A gust of wind rushed in after her, and was met by another gust that rushed down the chimney; and both gusts joining together, whirled round and round Mat Donovan's kitchen, extinguishing the candle which Billy Heffernan had laid on the end of the bench upon which he sat, and blowing the ashes and some sparks of fire into Mrs. Donovan's lap, causing the good woman to start to her feet and beat her apron as if it were in a blaze about her; and, not content with this mischief, the two gusts of wind whirled up to the thatched roof, and so jostled Nelly Donovan's hens about, on the roost over the door, that their querulous screams at being thus rudely and unseasonably awakened from their repose were piteous to listen to; and then, by way of finishing their frolic, the intruders swept the old red cock himself from the collar-beam, where he reposed in solitary dignity, bringing him down straight upon Phil Lahy's head, who had just risen to his feet and was making an ineffectual effort to comprehend the state of affairs, and upon whom the sudden assault had such an effect that he staggered backward and was coming down in a sitting posture upon the fire, when Billy Heffernan caught him in his arms in time to prevent the unpleasant catastrophe. And the two gusts of wind, having fulfilled their mission, went out of existence as suddenly as they came into Mat the Thrasher's kitchen by the door and by the chimney.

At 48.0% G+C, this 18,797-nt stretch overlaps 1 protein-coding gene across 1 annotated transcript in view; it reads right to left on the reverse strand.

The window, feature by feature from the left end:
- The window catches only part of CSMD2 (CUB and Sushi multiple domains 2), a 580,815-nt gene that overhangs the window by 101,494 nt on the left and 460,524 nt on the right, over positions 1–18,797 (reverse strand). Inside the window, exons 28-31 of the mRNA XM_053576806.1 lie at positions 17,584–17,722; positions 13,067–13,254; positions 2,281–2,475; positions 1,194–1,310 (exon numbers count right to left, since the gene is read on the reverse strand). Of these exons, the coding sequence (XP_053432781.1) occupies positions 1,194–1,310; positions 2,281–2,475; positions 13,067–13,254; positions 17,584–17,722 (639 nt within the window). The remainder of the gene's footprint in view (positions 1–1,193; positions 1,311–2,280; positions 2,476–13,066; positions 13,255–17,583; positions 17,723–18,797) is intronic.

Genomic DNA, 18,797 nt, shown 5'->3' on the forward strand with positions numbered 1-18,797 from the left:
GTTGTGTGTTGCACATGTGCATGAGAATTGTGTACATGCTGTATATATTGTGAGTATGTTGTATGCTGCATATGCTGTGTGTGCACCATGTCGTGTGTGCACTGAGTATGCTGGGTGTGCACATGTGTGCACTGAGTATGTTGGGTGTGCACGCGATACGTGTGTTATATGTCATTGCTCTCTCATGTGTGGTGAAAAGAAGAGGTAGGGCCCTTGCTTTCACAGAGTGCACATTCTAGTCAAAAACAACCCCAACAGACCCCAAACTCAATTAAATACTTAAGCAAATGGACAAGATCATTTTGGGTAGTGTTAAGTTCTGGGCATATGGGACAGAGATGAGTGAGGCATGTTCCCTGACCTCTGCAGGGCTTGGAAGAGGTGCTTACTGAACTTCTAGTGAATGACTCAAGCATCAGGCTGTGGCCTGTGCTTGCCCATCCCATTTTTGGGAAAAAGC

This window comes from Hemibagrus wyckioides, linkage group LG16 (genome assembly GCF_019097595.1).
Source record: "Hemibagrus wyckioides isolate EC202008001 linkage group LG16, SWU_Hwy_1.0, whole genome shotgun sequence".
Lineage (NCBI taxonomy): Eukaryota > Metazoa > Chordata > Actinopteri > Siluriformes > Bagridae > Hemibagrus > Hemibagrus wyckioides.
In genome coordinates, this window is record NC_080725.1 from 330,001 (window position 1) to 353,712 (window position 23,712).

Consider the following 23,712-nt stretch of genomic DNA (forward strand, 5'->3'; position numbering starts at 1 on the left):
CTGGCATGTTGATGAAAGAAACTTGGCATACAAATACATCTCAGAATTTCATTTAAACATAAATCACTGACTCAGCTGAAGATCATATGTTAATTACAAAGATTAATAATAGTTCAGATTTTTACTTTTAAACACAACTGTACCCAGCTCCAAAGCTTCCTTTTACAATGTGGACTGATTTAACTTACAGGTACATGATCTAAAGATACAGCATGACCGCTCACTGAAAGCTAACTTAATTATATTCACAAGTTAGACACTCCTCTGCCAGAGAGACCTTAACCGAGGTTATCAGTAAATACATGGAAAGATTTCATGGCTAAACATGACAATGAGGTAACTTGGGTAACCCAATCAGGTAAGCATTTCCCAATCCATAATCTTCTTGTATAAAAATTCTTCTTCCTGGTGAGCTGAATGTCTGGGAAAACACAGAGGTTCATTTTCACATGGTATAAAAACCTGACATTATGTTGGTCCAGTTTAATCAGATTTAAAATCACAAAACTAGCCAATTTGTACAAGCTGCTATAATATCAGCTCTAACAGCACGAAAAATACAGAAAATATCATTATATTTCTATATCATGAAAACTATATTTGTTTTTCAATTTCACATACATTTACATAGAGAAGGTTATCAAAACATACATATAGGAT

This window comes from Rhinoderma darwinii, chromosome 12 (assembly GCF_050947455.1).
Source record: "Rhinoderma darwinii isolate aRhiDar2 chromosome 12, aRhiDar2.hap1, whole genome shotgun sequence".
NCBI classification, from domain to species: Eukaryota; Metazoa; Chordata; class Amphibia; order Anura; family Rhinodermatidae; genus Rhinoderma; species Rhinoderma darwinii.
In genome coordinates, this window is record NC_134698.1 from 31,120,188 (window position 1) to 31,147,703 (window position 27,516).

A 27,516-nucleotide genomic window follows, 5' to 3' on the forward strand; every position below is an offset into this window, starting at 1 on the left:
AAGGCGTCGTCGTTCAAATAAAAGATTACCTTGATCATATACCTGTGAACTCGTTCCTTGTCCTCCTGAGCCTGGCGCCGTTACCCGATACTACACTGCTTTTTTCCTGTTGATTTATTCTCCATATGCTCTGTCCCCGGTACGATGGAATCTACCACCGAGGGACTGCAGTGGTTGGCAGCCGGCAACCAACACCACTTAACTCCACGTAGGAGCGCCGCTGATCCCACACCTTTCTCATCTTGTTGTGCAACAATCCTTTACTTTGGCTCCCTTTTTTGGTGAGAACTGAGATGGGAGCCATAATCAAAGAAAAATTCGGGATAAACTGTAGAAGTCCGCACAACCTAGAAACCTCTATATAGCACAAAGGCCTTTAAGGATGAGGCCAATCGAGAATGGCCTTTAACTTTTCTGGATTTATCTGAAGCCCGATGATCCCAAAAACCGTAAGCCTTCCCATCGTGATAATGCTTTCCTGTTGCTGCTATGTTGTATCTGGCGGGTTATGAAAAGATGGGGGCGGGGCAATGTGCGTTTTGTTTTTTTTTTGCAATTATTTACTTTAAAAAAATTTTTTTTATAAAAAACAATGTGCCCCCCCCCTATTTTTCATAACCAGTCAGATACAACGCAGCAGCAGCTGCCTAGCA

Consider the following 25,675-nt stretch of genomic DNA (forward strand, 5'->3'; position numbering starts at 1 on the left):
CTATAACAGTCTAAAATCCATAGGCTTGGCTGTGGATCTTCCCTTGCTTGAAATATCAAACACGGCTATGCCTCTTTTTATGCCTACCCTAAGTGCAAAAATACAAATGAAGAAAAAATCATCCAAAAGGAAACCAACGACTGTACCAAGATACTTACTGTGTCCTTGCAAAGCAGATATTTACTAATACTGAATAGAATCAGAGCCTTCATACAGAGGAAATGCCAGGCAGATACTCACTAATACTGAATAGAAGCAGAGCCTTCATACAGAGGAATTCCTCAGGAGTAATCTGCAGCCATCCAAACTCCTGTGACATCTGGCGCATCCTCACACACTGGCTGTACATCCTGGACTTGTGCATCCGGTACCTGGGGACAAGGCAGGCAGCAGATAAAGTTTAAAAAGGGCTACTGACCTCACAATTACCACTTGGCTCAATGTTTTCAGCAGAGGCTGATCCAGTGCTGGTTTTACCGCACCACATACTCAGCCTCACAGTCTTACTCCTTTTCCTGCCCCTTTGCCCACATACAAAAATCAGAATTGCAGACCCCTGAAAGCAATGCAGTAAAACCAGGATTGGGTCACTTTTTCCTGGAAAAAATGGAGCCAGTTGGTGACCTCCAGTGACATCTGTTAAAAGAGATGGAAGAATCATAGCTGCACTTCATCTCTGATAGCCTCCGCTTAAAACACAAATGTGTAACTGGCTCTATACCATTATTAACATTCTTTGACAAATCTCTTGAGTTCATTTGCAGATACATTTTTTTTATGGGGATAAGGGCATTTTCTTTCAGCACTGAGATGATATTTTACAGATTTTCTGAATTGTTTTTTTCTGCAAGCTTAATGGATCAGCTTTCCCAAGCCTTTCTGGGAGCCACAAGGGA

Mrs. Donovan blessed herself several times. She had her own private opinion as to the nature of the two gusts of wind; and had not a doubt that the denizens of Maurice Kearney's fort were unusually frolicsome that night — witness Ned Brophy's hat and the old red cock, who stood upon the hearth-stone looking quite dazed and foolish, as if he were just after receiving a box on the ear, which bothered him to that degree that he was deliberately walking into the fire till Nelly snatched him up in her arms.
"Faith, you wor never in Dublin, whoever you are," said Billy Heffernan, as with a vigorous swing he placed Phil Lahy in his chair.
"Oh, wisha!" exclaimed the innocent cause of the commotion, "see how I should forget to shut the door."